Boeing 737 Max to make its first US flight for almost two years

The Boeing 737 Max will make its first US commercial flight later today.

Passengers on American Airlines (AA) flight 718 will depart Miami shortly after 10.30am local time, marking the first time the troubled jet has flown paying passengers over US skies in almost two years, before landing in New York LaGuardia at 1.30pm.

The airline previously said that it would be operating the Max jet on one return flight a day between the two airports from 29 December 2020 to 4 January 2021.

After that, it would gradually return more Max jets to service, ramping up the number of flights to as many as 36 trips a day.

The AA configuration of the aircraft has capacity for up to 172 passengers, although the flight today is unlikely to be full given the coronavirus pandemic.

AA’s competitors have yet to return the aircraft to service. United Airlines is expected to start reintroducing the Max in the first quarter of 2021 while Southwest Airlines will wait until the second quarter of 2021.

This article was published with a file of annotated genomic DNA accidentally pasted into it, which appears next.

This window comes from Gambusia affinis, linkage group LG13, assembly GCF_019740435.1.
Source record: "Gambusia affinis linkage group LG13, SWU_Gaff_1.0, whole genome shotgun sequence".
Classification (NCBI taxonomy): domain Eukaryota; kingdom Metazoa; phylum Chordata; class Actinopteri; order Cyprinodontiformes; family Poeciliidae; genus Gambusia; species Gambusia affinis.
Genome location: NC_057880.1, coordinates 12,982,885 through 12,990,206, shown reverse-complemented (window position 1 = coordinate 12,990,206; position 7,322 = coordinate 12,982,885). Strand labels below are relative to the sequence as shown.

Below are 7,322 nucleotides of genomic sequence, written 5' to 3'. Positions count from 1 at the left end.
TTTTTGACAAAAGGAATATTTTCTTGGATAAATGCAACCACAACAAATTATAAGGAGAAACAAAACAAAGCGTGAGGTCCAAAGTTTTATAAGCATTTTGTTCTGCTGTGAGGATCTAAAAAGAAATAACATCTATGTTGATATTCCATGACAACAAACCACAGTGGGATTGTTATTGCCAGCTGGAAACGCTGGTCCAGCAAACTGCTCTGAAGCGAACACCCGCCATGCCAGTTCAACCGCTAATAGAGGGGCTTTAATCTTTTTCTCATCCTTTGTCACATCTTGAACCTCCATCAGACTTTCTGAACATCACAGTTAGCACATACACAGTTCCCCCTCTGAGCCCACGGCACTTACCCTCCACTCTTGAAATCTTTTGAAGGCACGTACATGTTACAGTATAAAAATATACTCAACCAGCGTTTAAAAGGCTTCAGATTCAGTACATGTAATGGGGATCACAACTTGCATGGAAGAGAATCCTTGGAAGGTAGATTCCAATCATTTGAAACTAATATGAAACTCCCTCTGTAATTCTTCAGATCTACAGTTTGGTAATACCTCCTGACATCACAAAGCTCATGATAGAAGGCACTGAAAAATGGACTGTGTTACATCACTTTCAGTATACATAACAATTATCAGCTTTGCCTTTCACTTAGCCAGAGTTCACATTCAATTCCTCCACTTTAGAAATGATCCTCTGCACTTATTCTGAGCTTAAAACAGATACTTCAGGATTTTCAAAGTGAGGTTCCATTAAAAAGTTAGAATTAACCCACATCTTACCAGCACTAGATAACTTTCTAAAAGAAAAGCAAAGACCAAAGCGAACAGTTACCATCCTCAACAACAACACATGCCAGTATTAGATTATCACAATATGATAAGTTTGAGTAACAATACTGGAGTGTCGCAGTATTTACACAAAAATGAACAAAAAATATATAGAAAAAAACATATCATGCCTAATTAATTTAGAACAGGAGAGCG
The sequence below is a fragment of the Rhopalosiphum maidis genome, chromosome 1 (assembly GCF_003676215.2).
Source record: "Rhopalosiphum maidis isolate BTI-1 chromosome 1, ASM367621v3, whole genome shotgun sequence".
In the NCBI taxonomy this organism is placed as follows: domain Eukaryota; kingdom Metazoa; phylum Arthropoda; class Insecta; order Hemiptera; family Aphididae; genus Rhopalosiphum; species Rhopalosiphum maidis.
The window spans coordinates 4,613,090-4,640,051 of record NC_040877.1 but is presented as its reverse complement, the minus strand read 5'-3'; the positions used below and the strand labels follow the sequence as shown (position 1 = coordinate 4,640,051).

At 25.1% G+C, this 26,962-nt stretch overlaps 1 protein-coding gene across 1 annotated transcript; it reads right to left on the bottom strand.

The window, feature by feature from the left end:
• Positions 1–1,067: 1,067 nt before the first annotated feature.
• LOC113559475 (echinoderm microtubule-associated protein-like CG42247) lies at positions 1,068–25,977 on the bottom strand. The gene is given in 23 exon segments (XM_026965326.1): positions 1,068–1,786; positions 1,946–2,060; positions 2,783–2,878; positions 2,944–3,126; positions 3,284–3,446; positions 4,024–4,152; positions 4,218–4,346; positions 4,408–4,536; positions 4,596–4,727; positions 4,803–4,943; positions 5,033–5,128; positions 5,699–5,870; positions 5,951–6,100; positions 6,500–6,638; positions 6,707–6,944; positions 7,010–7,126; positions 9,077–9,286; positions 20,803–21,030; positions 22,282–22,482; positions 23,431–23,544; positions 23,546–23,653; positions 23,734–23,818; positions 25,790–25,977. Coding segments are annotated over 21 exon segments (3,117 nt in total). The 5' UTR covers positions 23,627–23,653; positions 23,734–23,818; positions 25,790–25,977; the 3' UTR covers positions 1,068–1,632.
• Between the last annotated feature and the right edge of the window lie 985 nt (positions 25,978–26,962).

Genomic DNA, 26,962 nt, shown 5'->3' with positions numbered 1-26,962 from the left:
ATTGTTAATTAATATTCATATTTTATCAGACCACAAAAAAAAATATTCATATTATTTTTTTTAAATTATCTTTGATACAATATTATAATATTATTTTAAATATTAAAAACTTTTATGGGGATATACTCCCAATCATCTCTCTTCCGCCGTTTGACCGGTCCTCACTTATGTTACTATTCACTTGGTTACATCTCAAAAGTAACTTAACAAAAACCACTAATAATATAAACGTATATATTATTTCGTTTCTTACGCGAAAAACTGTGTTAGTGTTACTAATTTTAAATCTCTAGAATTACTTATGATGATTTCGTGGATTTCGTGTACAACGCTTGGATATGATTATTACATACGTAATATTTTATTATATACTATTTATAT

Boeing 737 Max has been grounded worldwide since March 2019 after two fatal crashes.

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On 29 October 2018, a single faulty sensor triggered an anti-stall system that caused Lion Air flight 610 to crash shortly after take off from Jakarta. All 189 passengers and crew died.

Less than six months later, Ethiopian Airlines flight 302 from Addis Ababa to Nairobi was lost, along with 157 lives, in similar circumstances.

The planemaker has been busy redesigning the aircraft since and in November, the US regulator Federal Aviation Administration (FAA) cleared the model for flight.

The regulator published an Airworthiness Directive specifying design changes that must be made before the aircraft returns to service. It also specified new pilot training requirements.

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This clearance only applies to aircraft operating above US skies only and not elsewhere. The UK Civil Aviation Authority (CAA) and European Union Air Safety Agency (EASA) are not expected to change their directives until 2021.

This is not the first commercial flight for Boeing 737 Max since it was grounded, though.

The first departure since the grounding was a Brazilian domestic flight operated by Gol from its hub in Sao Paulo to the southern city of Porto Alegre on 9 December.

Travel data company Cirium estimates there are currently around 450 Max airframes built and stored awaiting delivery – of which up to 210 may not have specific customers, due to orders being cancelled during the grounding.

Boeing is aiming to deliver around half of its surplus of aircraft during 2021 and most of the remainder through 2022, with the pre-built backlog fully cleared during 2023.

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